Carbon-Centered Free Radicals and Radical Cations: Structure, Reactivity, and Dynamics

Carbon-Centered Free Radicals and Radical Cations: Structure, Reactivity, and Dynamics

Editor(s): Malcolm D. E. Forbes

Published Online: 25 JAN 2010

Print ISBN: 9780470390092

Online ISBN: 9780470584118

DOI: 10.1002/9780470584118

About this Book

Covers the most advanced computational and experimental methods for studying carbon-centered radical intermediates

With its focus on the chemistry of carbon-centered radicals and radical cations, this book helps readers fully exploit the synthetic utility of these intermediates in order to prepare fine chemicals and pharmaceutical products. Moreover, it helps readers better understand their role in complex atmospheric reactions and biological systems. Thoroughly up to date, the book highlights the most advanced computational and experimental methods available for studying and using these critically important intermediates.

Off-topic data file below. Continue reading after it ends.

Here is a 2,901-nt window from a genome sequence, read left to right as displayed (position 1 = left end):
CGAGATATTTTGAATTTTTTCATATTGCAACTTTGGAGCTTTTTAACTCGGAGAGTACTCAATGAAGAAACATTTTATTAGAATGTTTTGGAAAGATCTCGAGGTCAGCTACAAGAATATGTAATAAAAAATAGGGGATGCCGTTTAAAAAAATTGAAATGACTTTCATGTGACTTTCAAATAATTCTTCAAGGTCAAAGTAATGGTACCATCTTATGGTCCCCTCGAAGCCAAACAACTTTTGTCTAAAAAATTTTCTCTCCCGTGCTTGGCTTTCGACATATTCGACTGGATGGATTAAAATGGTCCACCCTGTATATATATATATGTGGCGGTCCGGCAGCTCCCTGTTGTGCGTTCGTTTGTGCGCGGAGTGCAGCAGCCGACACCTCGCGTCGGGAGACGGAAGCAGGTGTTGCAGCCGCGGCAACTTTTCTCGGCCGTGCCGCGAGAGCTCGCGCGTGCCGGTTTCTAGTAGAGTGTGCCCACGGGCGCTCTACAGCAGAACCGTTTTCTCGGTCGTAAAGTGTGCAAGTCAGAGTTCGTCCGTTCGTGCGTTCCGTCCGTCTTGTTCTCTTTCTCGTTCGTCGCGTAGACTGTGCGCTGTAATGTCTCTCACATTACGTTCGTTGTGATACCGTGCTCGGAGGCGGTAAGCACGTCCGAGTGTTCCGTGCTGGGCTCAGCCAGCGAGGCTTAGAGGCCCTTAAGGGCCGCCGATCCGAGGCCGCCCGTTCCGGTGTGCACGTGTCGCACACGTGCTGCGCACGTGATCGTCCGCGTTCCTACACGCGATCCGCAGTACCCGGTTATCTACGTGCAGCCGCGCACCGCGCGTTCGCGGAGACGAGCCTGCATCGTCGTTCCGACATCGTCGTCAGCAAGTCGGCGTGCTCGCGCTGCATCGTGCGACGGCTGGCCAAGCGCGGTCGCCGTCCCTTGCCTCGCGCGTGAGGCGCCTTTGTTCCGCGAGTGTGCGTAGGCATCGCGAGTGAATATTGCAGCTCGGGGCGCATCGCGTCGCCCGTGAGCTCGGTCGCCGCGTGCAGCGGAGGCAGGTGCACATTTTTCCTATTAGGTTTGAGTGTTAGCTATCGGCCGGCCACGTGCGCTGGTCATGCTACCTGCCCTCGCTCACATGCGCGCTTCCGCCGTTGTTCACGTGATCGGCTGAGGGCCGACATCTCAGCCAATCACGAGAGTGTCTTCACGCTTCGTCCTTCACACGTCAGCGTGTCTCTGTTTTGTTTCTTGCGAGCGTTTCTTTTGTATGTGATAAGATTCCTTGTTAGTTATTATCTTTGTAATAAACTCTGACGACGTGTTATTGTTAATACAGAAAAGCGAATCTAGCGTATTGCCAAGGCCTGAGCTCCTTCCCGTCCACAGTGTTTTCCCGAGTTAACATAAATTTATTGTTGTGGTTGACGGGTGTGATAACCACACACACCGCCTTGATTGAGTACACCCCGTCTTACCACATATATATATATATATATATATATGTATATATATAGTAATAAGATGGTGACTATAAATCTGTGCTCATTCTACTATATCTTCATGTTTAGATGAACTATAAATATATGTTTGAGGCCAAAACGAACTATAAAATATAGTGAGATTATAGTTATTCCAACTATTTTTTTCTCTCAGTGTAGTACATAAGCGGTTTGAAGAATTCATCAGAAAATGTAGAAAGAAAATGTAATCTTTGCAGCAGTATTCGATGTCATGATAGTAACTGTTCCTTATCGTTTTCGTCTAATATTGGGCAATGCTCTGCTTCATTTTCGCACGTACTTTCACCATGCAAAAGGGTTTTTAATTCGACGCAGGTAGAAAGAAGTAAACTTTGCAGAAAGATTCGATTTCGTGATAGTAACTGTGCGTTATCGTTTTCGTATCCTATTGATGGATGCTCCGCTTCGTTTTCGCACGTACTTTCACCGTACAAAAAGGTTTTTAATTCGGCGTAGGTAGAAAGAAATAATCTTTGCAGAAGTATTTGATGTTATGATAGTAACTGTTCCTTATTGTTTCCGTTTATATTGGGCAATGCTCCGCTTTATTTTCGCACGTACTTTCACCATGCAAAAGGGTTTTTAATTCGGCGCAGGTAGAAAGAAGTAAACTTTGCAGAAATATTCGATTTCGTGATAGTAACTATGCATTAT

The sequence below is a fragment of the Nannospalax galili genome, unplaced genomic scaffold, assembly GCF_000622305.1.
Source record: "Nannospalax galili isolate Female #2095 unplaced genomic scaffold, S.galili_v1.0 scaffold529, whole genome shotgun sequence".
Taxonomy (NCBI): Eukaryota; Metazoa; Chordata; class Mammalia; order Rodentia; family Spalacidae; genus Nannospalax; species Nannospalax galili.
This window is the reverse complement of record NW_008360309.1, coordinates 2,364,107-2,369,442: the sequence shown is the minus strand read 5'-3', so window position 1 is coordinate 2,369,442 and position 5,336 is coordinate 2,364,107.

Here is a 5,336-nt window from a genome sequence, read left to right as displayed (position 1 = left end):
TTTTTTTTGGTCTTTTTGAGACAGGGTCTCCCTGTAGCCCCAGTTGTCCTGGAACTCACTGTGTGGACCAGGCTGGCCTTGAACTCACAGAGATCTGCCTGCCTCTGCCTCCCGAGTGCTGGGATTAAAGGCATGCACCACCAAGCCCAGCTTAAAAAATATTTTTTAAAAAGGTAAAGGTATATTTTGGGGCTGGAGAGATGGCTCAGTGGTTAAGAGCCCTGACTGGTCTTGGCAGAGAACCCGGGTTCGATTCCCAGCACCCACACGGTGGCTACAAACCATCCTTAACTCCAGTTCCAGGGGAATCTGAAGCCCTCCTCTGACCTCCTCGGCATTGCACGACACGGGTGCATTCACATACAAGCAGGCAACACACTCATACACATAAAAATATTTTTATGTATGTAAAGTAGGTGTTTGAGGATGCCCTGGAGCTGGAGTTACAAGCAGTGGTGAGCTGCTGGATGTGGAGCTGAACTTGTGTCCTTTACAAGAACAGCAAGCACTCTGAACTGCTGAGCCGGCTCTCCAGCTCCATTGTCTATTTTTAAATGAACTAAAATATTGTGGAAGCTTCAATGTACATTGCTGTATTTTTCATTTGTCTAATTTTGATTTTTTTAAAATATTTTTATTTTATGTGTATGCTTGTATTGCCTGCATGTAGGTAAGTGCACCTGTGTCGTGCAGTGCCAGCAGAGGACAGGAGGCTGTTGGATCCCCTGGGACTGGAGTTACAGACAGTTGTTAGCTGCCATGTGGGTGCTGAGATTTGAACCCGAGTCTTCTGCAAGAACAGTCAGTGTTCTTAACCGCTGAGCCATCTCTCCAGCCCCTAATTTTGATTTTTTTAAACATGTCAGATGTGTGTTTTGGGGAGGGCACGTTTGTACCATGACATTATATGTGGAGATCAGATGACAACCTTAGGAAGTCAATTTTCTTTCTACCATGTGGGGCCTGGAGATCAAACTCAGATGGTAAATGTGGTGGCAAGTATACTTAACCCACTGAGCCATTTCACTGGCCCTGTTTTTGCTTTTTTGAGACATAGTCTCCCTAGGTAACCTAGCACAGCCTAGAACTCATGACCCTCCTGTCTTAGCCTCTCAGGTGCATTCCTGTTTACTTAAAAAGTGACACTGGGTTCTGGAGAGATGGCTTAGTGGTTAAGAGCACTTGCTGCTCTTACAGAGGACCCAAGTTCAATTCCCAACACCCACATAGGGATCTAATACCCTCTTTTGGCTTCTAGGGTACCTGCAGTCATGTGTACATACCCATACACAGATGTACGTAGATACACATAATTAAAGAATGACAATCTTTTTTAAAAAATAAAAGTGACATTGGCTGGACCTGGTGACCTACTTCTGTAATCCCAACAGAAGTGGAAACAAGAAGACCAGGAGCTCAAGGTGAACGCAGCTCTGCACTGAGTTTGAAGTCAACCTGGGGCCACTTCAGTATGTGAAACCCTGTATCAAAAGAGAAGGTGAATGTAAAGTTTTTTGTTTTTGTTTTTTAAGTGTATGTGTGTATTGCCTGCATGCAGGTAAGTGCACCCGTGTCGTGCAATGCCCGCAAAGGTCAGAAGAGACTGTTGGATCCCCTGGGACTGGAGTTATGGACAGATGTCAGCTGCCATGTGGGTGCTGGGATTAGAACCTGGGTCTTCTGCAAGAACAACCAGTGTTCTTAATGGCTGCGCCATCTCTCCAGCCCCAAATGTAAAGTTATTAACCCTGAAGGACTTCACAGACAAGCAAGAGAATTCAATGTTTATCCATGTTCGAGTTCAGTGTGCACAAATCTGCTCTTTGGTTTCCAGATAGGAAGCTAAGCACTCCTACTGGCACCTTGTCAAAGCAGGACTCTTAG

Carbon-Centered Free Radicals and Radical Cations begins with a short history of the field of free radical chemistry, and then covers:

  • A discussion of the relevant theory

  • Mechanistic chemistry, with an emphasis on synthetic utility

  • Molecular structure and mechanism, focusing on computational methods

  • Spectroscopic investigations of radical structure and kinetics, including demonstrations of spin chemistry techniques such as CIDNP and magnetic field effects

  • Free radical chemistry in macromolecules

Each chapter, written by one or more leading experts, explains difficult concepts clearly and concisely, with references to facilitate further investigation of individual topics. The authors were selected in order to provide insight into a broad range of topics, including small molecule synthesis, polymer degradation, computational chemistry as well as highly detailed experimental work in the solid, liquid, and gaseous states.

This volume is essential for students or researchers interested in building their understanding of the role of carbon-centered radical intermediates in complex systems and how they may be used to develop a broad range of useful products.

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